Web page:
NYC, California pensions ask credit card firms to help track suspicious gun buys

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New York City Comptroller Brad Lander speaks in Brooklyn, New York

By Ross Kerber

(Reuters) -Top New York City and California pension officials want payments processors Visa Inc, Mastercard Inc and American Express to create a new tool to track suspicious gun purchases.

Staff for New York City Comptroller Brad Lander, who oversees pension funds, said he has filed shareholder resolutions at Mastercard and American Express asking their boards to explain their views on whether to add a new “merchant category code” for firearms stores.

Lander and a California State Teachers’ Retirement System portfolio manager made a similar request to Visa, whose deadline for 2023 shareholder proposals has passed.

In Aug. 29 letters to the three companies seen by Reuters, the pension officials wrote such codes would help financial firms meet obligations to report suspicious purchases, and noted the four-digit codes are already assigned to specialized businesses like bowling alleys.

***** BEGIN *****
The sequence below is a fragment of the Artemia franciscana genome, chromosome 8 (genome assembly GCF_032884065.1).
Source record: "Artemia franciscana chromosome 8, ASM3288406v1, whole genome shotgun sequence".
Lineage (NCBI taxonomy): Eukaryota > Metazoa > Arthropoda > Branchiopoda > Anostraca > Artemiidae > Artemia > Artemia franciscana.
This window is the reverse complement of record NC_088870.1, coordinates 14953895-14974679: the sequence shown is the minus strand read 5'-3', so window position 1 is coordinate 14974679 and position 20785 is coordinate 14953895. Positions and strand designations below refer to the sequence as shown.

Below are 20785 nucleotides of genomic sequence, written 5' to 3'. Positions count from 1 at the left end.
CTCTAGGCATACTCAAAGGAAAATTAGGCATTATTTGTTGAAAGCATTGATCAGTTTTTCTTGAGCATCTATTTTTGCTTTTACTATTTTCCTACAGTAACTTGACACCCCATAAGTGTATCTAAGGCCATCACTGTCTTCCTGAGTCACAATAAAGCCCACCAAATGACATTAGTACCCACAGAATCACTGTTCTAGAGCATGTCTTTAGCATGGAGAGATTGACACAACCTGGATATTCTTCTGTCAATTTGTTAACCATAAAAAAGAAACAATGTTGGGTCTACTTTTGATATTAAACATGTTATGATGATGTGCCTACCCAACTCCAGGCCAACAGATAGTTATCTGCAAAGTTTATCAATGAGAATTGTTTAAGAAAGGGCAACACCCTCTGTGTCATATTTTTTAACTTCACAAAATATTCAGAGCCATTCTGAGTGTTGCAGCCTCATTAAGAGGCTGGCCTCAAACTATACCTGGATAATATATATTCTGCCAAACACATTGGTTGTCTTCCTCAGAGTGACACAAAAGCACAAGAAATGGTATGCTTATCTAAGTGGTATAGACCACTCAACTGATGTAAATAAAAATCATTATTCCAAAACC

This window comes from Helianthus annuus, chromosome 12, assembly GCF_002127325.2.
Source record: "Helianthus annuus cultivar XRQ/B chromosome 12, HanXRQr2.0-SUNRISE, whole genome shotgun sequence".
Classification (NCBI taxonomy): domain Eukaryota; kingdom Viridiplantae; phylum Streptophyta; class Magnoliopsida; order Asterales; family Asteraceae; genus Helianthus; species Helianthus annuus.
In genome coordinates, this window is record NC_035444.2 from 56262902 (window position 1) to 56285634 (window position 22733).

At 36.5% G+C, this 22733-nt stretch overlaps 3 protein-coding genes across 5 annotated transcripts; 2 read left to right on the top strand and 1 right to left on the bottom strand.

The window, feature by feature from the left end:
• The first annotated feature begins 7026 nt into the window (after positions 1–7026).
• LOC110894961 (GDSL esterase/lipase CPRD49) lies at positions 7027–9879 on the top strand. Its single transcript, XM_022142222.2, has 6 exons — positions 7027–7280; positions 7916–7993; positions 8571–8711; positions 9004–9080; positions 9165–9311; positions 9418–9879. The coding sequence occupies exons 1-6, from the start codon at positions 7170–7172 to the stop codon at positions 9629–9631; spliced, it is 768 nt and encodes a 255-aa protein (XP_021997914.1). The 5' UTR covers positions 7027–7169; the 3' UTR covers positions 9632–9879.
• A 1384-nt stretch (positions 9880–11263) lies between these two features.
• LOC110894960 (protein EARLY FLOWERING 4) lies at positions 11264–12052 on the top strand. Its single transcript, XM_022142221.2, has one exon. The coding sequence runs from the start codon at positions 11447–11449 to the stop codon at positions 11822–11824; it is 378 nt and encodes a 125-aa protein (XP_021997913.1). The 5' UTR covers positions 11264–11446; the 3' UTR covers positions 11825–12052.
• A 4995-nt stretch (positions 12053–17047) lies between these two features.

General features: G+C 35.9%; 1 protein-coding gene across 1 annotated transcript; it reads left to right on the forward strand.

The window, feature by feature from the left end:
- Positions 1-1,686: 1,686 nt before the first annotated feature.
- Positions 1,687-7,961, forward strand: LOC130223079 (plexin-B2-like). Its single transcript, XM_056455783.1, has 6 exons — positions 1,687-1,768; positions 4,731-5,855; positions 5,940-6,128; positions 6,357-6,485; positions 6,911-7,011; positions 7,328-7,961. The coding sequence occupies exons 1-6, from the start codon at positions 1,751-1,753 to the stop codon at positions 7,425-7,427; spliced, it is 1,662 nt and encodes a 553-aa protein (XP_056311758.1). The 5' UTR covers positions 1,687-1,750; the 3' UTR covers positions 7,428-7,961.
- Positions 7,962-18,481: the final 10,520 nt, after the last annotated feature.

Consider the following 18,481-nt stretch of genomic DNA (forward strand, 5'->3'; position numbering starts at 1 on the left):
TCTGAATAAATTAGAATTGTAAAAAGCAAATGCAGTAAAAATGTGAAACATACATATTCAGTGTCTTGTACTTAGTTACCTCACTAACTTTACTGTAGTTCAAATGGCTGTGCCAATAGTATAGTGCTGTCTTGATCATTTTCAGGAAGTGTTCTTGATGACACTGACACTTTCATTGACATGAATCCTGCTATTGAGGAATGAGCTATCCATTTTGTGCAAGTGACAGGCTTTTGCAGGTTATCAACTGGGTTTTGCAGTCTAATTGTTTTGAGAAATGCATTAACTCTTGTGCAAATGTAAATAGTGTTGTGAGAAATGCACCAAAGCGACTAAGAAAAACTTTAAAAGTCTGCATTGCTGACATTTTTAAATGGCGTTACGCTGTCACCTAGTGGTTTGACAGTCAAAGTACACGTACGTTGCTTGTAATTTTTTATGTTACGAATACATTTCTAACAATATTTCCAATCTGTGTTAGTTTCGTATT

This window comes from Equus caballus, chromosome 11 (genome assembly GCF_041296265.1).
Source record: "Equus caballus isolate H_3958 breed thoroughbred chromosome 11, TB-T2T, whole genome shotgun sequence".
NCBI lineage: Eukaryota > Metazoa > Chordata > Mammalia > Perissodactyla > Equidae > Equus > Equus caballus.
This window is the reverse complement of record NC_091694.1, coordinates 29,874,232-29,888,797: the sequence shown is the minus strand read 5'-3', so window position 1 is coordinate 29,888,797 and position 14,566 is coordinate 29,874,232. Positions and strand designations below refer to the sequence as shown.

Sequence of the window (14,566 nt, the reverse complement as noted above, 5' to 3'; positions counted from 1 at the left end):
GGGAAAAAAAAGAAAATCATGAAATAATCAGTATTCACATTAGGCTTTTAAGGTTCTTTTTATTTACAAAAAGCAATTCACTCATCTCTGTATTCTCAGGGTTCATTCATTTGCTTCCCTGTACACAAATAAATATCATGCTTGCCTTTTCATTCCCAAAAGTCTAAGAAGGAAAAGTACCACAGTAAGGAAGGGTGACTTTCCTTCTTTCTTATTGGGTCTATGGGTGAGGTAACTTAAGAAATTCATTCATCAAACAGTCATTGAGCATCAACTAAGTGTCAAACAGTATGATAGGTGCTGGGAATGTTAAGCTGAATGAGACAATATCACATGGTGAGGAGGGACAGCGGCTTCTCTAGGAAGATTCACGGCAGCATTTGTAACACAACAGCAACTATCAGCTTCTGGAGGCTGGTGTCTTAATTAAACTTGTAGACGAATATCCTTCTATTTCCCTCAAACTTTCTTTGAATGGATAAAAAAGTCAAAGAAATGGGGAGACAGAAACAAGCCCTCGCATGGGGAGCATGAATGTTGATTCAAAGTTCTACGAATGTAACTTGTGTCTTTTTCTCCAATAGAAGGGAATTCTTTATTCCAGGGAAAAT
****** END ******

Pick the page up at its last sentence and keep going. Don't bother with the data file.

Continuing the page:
Currently, “banks and payment networks cannot readily identify sales made by standalone gun and ammunition retailers,” the officials wrote.

A Mastercard representative said it is reviewing the issue and that it aims to support “all legal purchases while protecting the privacy and decisions of individual cardholders.”

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Representatives for Visa and American Express did not immediately comment.

U.S. gun-rights activists say new codes could open the door to unauthorized police surveillance. An international standards body would implement code changes.

New York City Mayor Eric Adams, with representatives on pension fund boards, supports calls for the new codes, a representative said.

Mass shootings this year including an April 12 attack in New York’s subway system that left 23 injured have continued a long-running U.S. debate over gun control.

While still subject to investor approval, the resolutions mark a new tactic for activists who have successfully pressed firearms makers directly in some cases.

But a measure in April asking Mastercard to report on payments involving untraceable “ghost guns” won support from only 10% of shareholder votes cast.

(Reporting by Ross Kerber in Boston; Editing by Lincoln Feast)